c) Dispearsal areas:

The Neanderthals occupied primarily South-Western, Middle and South-Eastern Europe, but fossil finds indicate that they were also present in the Near East [8].

The first fossils of anatomically modern humans were found in South and East Africa, but they soon spread over North Africa to the Near East invading Europe and Asia. Later on, Australia and the American continent were colonized by them. During this population movement process all other archaic human populations like the Neanderthals or Homo erectus disappeared all over the world [8].

d) Time span of existence:

The first skeletons with some Neanderthal features are about 300,000 years old. Later fossils, especially from 150,000 yr BP on, show all characteristic features of a typical Neanderthal and thus mark the beginning of existence of this human form in Europe. The last typical Neanderthal skeletons are 28,000 years old and have been found south of the Ebro valley in Southern Spain. This fossil evidence shows that this group must have died out around that time. Thus, Neanderthals and Neanderthal-like humans have existed for at least 250,000 years which indicates that they were a successful human form [12].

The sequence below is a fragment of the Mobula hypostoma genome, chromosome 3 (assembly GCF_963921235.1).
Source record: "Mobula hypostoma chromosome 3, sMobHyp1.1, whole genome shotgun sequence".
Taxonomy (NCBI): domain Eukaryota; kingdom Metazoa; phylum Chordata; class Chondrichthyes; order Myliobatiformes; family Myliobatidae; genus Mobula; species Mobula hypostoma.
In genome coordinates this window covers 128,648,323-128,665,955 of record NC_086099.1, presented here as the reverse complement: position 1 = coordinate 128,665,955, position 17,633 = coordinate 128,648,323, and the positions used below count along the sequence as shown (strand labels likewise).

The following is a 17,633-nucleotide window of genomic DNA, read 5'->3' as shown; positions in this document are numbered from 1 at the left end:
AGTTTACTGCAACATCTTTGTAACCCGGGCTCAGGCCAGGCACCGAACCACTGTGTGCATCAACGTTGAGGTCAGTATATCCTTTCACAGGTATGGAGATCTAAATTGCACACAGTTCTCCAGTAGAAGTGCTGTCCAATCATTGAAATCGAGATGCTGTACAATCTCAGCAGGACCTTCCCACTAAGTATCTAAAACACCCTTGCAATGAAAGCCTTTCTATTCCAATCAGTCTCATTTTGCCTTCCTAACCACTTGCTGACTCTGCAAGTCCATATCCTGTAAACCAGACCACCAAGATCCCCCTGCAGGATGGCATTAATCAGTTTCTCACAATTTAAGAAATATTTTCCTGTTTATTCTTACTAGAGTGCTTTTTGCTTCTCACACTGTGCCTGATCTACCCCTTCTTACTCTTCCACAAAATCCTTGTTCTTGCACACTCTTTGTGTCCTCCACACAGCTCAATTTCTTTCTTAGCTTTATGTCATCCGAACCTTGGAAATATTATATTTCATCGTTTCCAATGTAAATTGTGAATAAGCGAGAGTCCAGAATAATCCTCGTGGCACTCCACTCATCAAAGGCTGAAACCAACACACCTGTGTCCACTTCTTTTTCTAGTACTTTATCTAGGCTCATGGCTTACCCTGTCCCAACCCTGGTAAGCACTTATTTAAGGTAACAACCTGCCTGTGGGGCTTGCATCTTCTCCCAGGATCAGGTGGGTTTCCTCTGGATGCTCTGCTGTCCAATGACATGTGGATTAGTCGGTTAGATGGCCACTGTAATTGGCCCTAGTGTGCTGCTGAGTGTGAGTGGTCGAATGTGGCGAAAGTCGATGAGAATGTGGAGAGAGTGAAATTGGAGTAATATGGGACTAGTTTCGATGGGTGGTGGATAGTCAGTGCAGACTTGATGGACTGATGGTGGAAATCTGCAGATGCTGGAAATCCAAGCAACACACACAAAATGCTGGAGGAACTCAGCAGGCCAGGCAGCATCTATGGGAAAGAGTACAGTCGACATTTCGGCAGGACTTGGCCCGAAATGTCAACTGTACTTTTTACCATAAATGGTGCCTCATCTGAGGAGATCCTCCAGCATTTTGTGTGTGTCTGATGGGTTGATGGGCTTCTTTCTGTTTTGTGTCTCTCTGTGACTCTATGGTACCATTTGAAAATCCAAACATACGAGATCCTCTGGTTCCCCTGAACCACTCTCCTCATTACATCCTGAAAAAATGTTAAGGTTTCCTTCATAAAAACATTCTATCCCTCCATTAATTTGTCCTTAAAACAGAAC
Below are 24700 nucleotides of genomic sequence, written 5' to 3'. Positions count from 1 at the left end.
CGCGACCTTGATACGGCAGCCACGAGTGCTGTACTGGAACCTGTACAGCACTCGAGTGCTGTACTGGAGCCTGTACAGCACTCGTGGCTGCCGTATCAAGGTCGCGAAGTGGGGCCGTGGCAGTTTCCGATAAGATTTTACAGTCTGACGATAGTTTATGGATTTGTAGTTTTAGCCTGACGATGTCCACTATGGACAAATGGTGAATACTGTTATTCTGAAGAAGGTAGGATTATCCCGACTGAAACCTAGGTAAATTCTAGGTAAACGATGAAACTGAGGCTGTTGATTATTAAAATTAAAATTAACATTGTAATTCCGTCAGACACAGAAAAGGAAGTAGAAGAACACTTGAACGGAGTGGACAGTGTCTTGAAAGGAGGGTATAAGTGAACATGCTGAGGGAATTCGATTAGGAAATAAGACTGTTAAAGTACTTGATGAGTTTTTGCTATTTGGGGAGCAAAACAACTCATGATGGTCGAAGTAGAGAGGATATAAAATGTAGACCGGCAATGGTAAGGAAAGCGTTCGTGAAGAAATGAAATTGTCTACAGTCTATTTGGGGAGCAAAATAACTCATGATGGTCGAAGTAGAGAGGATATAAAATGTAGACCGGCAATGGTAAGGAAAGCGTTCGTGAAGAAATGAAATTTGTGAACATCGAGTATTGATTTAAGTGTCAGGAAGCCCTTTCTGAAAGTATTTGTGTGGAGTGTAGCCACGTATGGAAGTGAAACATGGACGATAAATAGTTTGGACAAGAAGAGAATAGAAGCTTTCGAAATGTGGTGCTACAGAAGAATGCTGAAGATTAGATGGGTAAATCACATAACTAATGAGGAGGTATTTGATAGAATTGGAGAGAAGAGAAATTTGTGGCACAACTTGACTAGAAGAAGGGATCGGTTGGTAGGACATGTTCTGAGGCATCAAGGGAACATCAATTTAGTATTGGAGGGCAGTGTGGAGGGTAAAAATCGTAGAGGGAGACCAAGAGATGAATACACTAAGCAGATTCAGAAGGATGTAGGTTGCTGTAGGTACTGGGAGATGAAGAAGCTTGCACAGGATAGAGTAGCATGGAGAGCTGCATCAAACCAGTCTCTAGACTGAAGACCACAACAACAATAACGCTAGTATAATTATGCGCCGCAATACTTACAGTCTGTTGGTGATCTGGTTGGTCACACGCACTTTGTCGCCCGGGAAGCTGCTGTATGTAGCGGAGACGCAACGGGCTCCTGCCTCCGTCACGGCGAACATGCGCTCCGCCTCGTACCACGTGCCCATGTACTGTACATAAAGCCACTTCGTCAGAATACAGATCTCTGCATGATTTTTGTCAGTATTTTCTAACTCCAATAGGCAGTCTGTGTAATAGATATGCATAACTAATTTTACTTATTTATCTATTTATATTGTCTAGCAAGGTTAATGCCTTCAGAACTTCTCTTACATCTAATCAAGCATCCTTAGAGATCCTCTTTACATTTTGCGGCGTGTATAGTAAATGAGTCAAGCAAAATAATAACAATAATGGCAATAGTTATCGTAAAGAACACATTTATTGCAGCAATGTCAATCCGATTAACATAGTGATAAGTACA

The oldest anatomic modern human fossils were found in Ethiopia and are dated back to 160,000 yr BP [8]. This old Homo sapiens sub-group is called Homo sapiens idaltu [13]. Anatomically modern humans exist until today.

3. Who was the last common ancestor of Neanderthals and modern humans and where did he live?

a) Genetic evidence:

Several mitochondrial DNA (mtDNA) analysis of Neanderthal fossils, Cro-Magnon fossils and current modern humans have shown that the last common ancestor of both Neanderthals and modern humans must have lived between 365,000 and 853,000 yr BP with a best estimate of around 610,000 yr BP [10].